A word to the wise, it's not just about price when it comes down to it. You'll need to make sure that your broadband is delivering speeds which will enable your internet activities 24/7, whether you're a hardcore user or an occasional peruser. Nobody likes a buffering film after all.
Be aware of the words 'up to' when choosing your broadband bonanza deal, these innocent enough words mean that you won't necessarily reach that top speed.
You'll also want to get clued up on whether your provider will implement any pesky download caps or traffic management.
Get up to speed
- 21% of people have never switched their broadband provider meaning they could be missing out on a breathtaking broadband deal
- 82% of adults in the UK use the internet at least every other day and three out of four adults go online while out and about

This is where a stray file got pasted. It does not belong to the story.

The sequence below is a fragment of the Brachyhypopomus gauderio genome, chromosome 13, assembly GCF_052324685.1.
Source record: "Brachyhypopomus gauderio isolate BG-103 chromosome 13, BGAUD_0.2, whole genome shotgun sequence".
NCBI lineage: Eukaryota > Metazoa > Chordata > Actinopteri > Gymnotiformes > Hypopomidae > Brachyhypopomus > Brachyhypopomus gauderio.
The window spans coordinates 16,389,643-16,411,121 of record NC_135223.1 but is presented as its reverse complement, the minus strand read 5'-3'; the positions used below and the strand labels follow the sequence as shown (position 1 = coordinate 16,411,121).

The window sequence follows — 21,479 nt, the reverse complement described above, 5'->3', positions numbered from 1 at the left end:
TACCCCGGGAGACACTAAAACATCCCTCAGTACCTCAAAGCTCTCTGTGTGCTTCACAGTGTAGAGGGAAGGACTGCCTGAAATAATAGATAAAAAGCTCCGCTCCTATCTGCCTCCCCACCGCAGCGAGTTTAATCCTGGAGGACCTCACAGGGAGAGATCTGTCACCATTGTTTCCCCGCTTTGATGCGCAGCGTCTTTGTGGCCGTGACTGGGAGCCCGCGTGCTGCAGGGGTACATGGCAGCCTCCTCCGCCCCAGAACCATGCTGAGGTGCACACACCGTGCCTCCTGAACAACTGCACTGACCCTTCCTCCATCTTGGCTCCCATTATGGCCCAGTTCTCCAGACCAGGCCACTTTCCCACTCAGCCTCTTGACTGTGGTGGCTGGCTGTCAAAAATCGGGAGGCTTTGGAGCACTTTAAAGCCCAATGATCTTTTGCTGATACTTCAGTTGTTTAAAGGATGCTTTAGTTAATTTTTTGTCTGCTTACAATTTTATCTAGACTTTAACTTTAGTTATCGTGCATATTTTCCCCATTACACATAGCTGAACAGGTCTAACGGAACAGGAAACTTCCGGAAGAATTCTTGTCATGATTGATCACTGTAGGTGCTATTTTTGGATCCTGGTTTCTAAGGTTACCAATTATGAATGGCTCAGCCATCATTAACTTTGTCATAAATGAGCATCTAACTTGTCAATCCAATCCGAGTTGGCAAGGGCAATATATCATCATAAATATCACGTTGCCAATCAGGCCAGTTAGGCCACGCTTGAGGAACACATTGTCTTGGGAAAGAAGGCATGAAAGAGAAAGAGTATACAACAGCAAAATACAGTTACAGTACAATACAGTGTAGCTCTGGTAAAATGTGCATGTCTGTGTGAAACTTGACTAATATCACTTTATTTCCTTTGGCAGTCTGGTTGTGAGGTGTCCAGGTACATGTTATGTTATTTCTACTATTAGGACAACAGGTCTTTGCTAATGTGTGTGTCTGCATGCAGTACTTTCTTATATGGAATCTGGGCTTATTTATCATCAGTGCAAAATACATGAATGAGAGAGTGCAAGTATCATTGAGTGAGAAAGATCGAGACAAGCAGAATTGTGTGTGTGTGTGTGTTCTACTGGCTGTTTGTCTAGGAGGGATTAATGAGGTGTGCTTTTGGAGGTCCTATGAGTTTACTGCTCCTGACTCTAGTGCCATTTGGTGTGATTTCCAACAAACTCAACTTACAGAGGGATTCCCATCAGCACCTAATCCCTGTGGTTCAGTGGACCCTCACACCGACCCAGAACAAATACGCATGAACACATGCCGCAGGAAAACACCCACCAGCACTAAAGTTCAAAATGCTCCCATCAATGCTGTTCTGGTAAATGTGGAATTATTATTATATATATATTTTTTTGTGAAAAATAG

Check the speed of the internet in your area and choose an appropriate deal. If you only get 20Mbps at your home, there's no point in opting for a 30Mbps option. You do the maths.
The cost of broadband
Having the fastest broadband on the market is all well and good, but if you have to eat beans every day to fund your internet habit, that ain't good.
Take into account the first-year cost, line rental and how much it would cost to upgrade if your current package does nothing to quench your insatiable internet hunger.
Of course you'll want to find out whether there's any connection fees for installation or one-off costs and how much you'll be charged monthly for your chosen package.
Need more information on broadband?
You'll want to head over to our broadband guides which are packed to the brim with all the information you need to know. From unlimited broadband and money-saving tips to internet security and hardware - you can learn more. It's a doddle.